1 At the same time, Antiochus prepared for a second journey into Egypt.
2 But it happened, throughout the entire city of Jerusalem, that there were seen, for forty days, horsemen rushing through the air, having golden robes, and armed with spears, like a cohort of soldiers,
3 and horses, set in order by ranks, running, coming together to engage in close combat, and the shaking of shields, and a helmeted multitude stretching forth swords, and the casting of darts, and the splendor of golden armor, and all kinds of breastplates.
4 Because of this, everyone begged that these prodigies might be turned to good.
5 But when a false rumor went out, as though the life of Antiochus had expired, Jason, taking with him no less than one thousand men, suddenly assaulted the city. And, though the citizens together rushed to the wall, the city at last was taken, and Menelaus fled into the stronghold.
6 Truly, Jason did not spare his citizens from the slaughter; not realizing that success at the expense of kin is a very great evil, he considered those over whom he was victorious to be enemies, and not citizens.
7 And so, he certainly did not obtain the leadership, but truly, in the end, received confusion for his betrayals, and he departed again to take refuge among the Ammonites.
8 In the end, to his ruin, he was enclosed by Aretas, the sovereign of the Arabs. And then, fleeing from city to city, hated by all as a detestable fugitive from the laws, and as an enemy of his own nation and citizens, he was expelled into Egypt.
9 And he who had expelled many from their native land perished abroad, starting out toward the Lacedaemonians, as if, for the sake of kinship, he should have refuge there.
10 And he who cast out many, unburied, was himself also cast out, both unlamented and unburied, and without having use of either foreign burial or a share of the sepulcher of his fathers.
11 And so, when these things were done, the king suspected that the Jews would desert the alliance. And because of this, departing from Egypt with a raging soul, he indeed took the city by force.
12 Moreover, he ordered the military to execute, and not to spare, anyone they met, and to ascend through the houses to slay.
13 Therefore, a massacre occurred of youths and elders, an extermination of women and children, a killing of virgins and little ones.
14 And so, over three whole days, eighty thousand were executed, forty thousand were imprisoned, and no small number were sold.
15 But, as if this were not enough, he even presumed to enter into the most holy temple in the entire world, with Menelaus, that traitor to the law and to his own nation, as his guide.
16 And, taking in his wicked hands the holy vessels, which were given by other kings and cities for the adornment and glory of the place, he unworthily handled and contaminated them.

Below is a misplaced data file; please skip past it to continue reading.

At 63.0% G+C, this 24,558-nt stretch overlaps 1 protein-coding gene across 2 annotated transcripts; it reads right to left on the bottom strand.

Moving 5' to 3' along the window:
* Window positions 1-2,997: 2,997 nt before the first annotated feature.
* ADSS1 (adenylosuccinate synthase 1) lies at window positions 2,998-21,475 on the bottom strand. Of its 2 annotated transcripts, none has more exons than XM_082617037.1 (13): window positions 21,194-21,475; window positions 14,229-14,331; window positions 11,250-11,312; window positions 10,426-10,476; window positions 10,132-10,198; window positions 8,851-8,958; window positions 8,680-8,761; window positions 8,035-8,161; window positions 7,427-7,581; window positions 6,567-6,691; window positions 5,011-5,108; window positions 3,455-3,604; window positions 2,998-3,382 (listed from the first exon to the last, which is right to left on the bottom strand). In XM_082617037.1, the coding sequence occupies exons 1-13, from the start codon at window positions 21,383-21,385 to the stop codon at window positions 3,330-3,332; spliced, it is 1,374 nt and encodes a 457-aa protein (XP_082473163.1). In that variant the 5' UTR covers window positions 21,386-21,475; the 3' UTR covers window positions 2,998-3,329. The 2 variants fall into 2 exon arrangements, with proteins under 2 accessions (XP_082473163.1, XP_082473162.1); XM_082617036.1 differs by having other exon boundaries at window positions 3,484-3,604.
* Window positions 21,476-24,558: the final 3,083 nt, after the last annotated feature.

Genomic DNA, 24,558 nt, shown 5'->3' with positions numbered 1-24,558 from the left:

17 So Antiochus, having gone astray in mind, did not consider that, because of the sins of the inhabitants of the city, God had become angry for a while, and so, for this reason, contempt had fallen upon the place.
18 Otherwise, if it had not happened that they were involved in so many sins, as with Heliodorus, who was sent by king Seleucus to plunder the treasury, so also this one, as soon as he had arrived, certainly would have been scourged and driven away from his audacity.
19 Truly, God did not choose the people because of the place, but the place because of the people.
20 And therefore, the place itself also became a participant in the evils of the people. But afterwards, it shall be a companion to what is good. And she who was abandoned to the wrath of Almighty God shall be exalted again with the greatest glory, at the reconciliation of the great Lord.
21 Therefore, when Antiochus had taken away from the temple one thousand eight hundred talents, he quickly returned to Antioch, thinking, in his arrogance, to navigate the earth, even by finding a passage leading across the open ocean: such was the elation of his mind.
22 Yet he left behind rulers to afflict the people. In fact, at Jerusalem, Philip was by birth a Phrygian, but he was in manners more cruel than he who had appointed him.
23 Yet Andronicus and Menelaus hung a heavier weight over the citizens at Garizim than the others.
24 And when he had been appointed over the Jews, he sent that hateful leader, Apollonius, with an army of twenty-two thousand, instructing him to execute all men in the prime of life, and to sell the women and the youths.
25 When he had arrived at Jerusalem, feigning peace, he remained quiet until the holy day of the Sabbath. And then, when the Jews were taking rest, he instructed his own to take up arms.
26 And he slaughtered all those who were seen going out. And rushing throughout the city with armed men, he destroyed a vast multitude.
27 But Judas Maccabeus, who was the tenth, had withdrawn himself to a deserted place, and there he lived life among the wild beasts in the mountains, with his own. And they remained there, consuming herbs as food, lest they be partakers in the defilement.